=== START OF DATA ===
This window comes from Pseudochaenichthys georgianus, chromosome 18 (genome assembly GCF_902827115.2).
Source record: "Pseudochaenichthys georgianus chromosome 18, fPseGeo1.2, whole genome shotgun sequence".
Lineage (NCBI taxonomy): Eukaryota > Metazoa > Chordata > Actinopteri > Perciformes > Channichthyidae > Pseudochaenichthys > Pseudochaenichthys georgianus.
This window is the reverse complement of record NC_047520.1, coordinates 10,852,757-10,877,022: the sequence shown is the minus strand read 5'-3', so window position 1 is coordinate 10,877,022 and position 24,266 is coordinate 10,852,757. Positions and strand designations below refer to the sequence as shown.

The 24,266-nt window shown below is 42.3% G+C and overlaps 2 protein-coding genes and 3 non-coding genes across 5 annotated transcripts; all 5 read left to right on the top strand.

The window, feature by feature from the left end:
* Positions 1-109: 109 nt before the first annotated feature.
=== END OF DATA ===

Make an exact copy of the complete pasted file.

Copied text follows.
This window comes from Pseudochaenichthys georgianus, chromosome 18 (genome assembly GCF_902827115.2).
Source record: "Pseudochaenichthys georgianus chromosome 18, fPseGeo1.2, whole genome shotgun sequence".
Lineage (NCBI taxonomy): Eukaryota > Metazoa > Chordata > Actinopteri > Perciformes > Channichthyidae > Pseudochaenichthys > Pseudochaenichthys georgianus.
This window is the reverse complement of record NC_047520.1, coordinates 10,852,757-10,877,022: the sequence shown is the minus strand read 5'-3', so window position 1 is coordinate 10,877,022 and position 24,266 is coordinate 10,852,757. Positions and strand designations below refer to the sequence as shown.

The 24,266-nt window shown below is 42.3% G+C and overlaps 2 protein-coding genes and 3 non-coding genes across 5 annotated transcripts; all 5 read left to right on the top strand.

The window, feature by feature from the left end:
* Positions 1-109: 109 nt before the first annotated feature.